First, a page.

Haiti’s Tragedy Could Provide an Opportunity for Improved US-Cuban Relations Through Disaster Relief Collaboration

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Why is there almost no media coverage of Cuba’s medical assistance to Haiti? The Cuban government has provided free health care to the Haitian people since 1998 as well as many full scholarships to its medical schools. It also should be noted that Cuban doctors work in all 10 of Haiti’s departments (administrative divisions). At the time the earthquake struck, 344 Cuban doctors were providing health service in Haiti along with over 500 local Haitian graduates of Cuban medical schools. For years, the Cubans had been implementing their model Comprehensive Health Program in Haiti, but immediately switched to treating earthquake victims when the emergency struck. The Cubans quickly established field hospitals at the University Hospital in Delmas 33, and at Rennaissance and Oftama. Cuban personnel also began performing operations on an18 hours-a-day schedule. Yet, not a word of this appears in the mainstream U.S. media. In fact, U.S. news organizations seem to make the charge that patients routinely die at US-operated makeshift medical clinics and hospitals in Haiti because of a lack of adequate facilities to care for them, yet what about Cuban-run hospitals on the island? Do they have a better record?

In a tragedy as great as Haiti’s, there is no room for political cards to be played. All aid-givers should be cooperating to save as many lives as possible. They also should share resources to the greatest extent possible, as well as integrate their medical resources and patients. The present tragedy gives both the US and Cuba an opportunity to work together, thereby harvesting the benefits of medical diplomacy through a rational integration of their respective health service resources. This cooperation between Cuba and Washington would increase aid to Haitian victims while improving their own bilateral relations. Wouldn’t it be a constructive moment if the Cuban medical teams, which have been on the ground in Haiti for many years, and the now newly arriving US medical teams could work together? This would allow them to share their practical knowledge, procedures and supplies to save more Haitian lives today, and later jointly assist the island authorities in constructing their own viable health care system capable of responding to future natural disasters.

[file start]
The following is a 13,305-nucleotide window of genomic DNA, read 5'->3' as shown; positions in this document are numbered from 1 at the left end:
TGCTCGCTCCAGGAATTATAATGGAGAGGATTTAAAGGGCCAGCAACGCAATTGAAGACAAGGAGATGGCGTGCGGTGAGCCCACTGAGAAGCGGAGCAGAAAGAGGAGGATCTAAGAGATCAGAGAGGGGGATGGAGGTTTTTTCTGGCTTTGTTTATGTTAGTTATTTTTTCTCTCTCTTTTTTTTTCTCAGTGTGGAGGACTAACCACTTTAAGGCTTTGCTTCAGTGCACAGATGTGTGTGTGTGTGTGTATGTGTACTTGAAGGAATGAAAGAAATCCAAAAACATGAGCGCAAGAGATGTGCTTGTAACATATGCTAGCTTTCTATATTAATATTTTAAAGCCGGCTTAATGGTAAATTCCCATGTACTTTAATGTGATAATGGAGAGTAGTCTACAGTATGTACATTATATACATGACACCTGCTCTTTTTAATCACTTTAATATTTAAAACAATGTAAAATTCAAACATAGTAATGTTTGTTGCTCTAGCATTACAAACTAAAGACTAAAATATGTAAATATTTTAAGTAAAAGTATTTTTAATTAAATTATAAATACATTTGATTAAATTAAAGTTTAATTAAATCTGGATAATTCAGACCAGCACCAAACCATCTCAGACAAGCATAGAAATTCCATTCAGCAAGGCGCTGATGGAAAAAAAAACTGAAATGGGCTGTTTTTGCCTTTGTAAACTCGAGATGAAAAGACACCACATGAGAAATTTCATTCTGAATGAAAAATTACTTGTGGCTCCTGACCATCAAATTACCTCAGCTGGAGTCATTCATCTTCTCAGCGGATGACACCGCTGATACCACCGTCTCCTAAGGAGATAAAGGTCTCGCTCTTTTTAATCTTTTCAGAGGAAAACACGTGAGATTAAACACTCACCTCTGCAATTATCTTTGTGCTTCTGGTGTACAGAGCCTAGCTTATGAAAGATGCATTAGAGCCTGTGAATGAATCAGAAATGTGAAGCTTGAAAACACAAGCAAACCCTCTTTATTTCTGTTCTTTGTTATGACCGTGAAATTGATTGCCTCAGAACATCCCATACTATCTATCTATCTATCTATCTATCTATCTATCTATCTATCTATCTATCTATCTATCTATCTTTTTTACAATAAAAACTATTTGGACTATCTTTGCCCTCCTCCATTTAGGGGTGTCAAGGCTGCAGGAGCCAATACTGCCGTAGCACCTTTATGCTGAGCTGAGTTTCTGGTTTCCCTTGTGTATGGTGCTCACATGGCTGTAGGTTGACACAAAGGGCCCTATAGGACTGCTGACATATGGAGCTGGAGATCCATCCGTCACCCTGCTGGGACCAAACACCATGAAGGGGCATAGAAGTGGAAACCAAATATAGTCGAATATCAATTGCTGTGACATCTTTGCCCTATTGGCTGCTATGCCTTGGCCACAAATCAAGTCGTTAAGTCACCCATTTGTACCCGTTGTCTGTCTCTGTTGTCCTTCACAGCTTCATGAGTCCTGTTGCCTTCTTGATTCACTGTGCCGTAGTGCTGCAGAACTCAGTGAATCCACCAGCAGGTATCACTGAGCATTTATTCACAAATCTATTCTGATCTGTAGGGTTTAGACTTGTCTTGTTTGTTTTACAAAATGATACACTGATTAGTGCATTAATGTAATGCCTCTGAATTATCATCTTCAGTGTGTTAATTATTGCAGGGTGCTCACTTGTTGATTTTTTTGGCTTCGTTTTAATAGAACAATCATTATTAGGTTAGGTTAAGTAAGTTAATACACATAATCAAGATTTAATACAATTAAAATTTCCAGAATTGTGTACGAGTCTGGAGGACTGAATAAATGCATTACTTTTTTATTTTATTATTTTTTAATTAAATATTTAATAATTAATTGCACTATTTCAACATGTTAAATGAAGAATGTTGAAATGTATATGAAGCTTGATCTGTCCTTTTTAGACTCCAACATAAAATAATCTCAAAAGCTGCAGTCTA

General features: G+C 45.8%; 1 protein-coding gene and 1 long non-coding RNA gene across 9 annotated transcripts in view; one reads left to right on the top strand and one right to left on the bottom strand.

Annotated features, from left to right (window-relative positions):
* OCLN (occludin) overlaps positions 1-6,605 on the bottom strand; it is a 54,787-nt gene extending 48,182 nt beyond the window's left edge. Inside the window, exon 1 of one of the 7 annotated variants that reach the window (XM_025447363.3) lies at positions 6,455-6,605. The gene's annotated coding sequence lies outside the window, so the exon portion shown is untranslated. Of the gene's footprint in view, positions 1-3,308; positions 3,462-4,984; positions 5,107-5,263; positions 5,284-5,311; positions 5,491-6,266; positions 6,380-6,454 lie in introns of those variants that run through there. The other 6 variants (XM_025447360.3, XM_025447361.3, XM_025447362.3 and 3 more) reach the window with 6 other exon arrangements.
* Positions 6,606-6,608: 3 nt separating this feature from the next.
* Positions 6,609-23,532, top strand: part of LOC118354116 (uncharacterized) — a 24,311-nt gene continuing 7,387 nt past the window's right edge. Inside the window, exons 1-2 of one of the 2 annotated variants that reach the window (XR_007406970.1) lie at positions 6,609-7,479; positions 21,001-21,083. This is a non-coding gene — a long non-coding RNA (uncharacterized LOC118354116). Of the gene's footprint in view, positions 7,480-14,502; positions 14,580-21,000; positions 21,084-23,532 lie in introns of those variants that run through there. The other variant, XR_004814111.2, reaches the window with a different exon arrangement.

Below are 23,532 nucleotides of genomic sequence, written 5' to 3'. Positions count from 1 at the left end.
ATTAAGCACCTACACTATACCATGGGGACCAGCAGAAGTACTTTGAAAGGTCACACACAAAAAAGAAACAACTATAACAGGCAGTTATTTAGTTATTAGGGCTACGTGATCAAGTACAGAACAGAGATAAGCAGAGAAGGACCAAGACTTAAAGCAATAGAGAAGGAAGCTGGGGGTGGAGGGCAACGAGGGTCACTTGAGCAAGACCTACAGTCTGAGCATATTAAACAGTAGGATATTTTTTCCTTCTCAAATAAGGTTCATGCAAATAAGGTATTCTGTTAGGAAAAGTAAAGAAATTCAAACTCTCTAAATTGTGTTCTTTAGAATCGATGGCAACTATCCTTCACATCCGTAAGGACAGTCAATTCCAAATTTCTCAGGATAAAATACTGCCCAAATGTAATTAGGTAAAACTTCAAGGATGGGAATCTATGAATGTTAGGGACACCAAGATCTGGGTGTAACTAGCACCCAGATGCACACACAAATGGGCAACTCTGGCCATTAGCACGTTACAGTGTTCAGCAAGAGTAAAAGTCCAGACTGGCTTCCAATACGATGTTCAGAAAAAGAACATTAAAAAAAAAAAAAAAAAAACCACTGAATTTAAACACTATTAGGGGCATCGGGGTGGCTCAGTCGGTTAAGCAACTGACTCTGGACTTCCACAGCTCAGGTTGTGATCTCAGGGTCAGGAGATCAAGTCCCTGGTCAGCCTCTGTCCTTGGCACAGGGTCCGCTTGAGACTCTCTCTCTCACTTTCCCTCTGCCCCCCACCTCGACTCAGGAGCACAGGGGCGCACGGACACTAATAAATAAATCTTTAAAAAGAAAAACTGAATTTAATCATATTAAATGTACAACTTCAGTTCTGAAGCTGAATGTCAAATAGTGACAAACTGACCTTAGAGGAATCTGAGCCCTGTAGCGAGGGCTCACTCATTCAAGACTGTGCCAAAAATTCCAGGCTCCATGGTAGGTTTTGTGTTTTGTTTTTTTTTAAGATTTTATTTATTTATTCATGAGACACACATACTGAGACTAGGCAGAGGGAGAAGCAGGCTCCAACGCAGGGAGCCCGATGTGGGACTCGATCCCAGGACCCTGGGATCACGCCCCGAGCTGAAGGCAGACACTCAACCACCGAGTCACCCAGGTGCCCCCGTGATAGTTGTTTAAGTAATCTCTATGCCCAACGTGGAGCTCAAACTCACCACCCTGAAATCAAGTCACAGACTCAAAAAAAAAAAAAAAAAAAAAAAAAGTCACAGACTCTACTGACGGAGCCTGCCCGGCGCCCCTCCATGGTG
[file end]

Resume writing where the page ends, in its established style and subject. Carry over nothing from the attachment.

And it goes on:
Julie Feinsilver is a COHA Senior Research Fellow and a Visiting Researcher at Georgetown University’s Center for Latin American Studies. She is writing a new book tentatively titled Medical Diplomacy: Fifty Years of Cuba’s Soft Power Politics, and has conducted research on Cuban medical diplomacy since 1979. Dr. Feinsilver is the author of the book, Healing the Masses: Cuban Health Politics At Home and Abroad (University of California Press, 1993), as well as numerous articles and book chapters on Cuba dealing with medical issues.

Dr. Feinsilver earned a Ph.D. in sociology at Yale University (1989) and taught Latin American politics at Wesleyan University and number of other institutions.